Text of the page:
Electromagnetic Side-Channel Attack
In this attack scenario, the attacker passively monitors electromagnetic emanations that are produced by the targeted electronic device as an unintentional side-effect of its processing. From these emanations, the attacker derives information about the data that is being processed (e.g. the attacker can recover cryptographic keys by monitoring emanations associated with cryptographic processing). This style of attack requires proximal access to the device, however attacks have been demonstrated at public conferences that work at distances of up to 10-15 feet. There have not been any significant studies to determine the maximum practical distance for such attacks. Since the attack is passive, it is nearly impossible to detect and the targeted device will continue to operate as normal after a successful attack.
Exploiting Incorrectly Configured SSL
An adversary takes advantage of incorrectly configured SSL communications that enables access to data intended to be encrypted. The adversary may also use this type of attack to inject commands or other traffic into the encrypted stream to cause compromise of either the client or server.
Choosing Message Identifier
This pattern of attack is defined by the selection of messages distributed over via multicast or public information channels that are intended for another client by determining the parameter value assigned to that client. This attack allows the adversary to gain access to potentially privileged information, and to possibly perpetrate other attacks through the distribution means by impersonation. If the channel/message being manipulated is an input rather than output mechanism for the system, (such as a command bus), this style of attack could be used to change the adversary's identifier to more a privileged one.
WiFi MAC Address Tracking
In this attack scenario, the attacker passively listens for WiFi messages and logs the associated Media Access Control (MAC) addresses. These addresses are intended to be unique to each wireless device (although they can be configured and changed by software). Once the attacker is able to associate a MAC address with a particular user or set of users (for example, when attending a public event), the attacker can then scan for that MAC address to track that user in the future.
Cellular Broadcast Message Request
In this attack scenario, the attacker uses knowledge of the target’s mobile phone number (i.e., the number associated with the SIM used in the retransmission device) to cause the cellular network to send broadcast messages to alert the mobile device. Since the network knows which cell tower the target’s mobile device is attached to, the broadcast messages are only sent in the Location Area Code (LAC) where the target is currently located. By triggering the cellular broadcast message and then listening for the presence or absence of that message, an attacker could verify that the target is in (or not in) a given location.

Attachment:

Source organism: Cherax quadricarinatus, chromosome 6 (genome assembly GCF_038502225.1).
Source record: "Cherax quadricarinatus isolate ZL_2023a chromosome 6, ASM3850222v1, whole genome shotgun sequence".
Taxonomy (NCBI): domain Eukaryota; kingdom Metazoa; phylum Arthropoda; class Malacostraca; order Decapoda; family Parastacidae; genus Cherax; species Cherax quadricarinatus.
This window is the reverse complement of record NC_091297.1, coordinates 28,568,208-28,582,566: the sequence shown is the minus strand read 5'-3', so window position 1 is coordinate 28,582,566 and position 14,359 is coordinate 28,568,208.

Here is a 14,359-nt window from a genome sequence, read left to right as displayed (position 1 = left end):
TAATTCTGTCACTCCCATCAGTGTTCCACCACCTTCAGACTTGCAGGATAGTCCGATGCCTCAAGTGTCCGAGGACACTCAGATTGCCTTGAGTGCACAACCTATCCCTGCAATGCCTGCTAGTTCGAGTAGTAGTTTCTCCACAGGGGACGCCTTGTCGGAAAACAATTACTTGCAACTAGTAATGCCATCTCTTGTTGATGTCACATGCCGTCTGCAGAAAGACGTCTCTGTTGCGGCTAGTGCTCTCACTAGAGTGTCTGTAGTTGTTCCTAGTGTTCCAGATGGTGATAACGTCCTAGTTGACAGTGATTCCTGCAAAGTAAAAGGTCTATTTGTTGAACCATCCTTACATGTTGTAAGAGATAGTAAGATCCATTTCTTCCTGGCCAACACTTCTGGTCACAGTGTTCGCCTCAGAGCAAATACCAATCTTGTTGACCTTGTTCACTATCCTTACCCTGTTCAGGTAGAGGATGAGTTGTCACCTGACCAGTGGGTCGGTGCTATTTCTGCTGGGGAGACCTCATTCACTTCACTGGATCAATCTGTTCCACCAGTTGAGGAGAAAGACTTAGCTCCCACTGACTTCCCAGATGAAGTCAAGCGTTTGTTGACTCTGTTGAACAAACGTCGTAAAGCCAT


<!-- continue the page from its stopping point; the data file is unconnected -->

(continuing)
Signal Strength Tracking
In this attack scenario, the attacker passively monitors the signal strength of the target’s cellular RF signal or WiFi RF signal and uses the strength of the signal (with directional antennas and/or from multiple listening points at once) to identify the source location of the signal. Obtaining the signal of the target can be accomplished through multiple techniques such as through Cellular Broadcast Message Request or through the use of IMSI Tracking or WiFi MAC Address Tracking.
Analysis of Packet Timing and Sizes
An attacker may intercept and log encrypted transmissions for the purpose of analyzing metadata such as packet timing and sizes. Although the actual data may be encrypted, this metadata may reveal valuable information to an attacker. Note that this attack is applicable to VOIP data as well as application data, especially for interactive apps that require precise timing and low-latency (e.g. thin-clients).
WiFi SSID Tracking
In this attack scenario, the attacker passively listens for WiFi management frame messages containing the Service Set Identifier (SSID) for the WiFi network. These messages are frequently transmitted by WiFi access points (e.g., the retransmission device) as well as by clients that are accessing the network (e.g., the handset/mobile device). Once the attacker is able to associate an SSID with a particular user or set of users (for example, when attending a public event), the attacker can then scan for this SSID to track that user in the future.
Compromising Emanations Attack
Compromising Emanations (CE) are defined as unintentional signals which an attacker may intercept and analyze to disclose the information processed by the targeted equipment. Commercial mobile devices and retransmission devices have displays, buttons, microchips, and radios that emit mechanical emissions in the form of sound or vibrations. Capturing these emissions can help an adversary understand what the device is doing.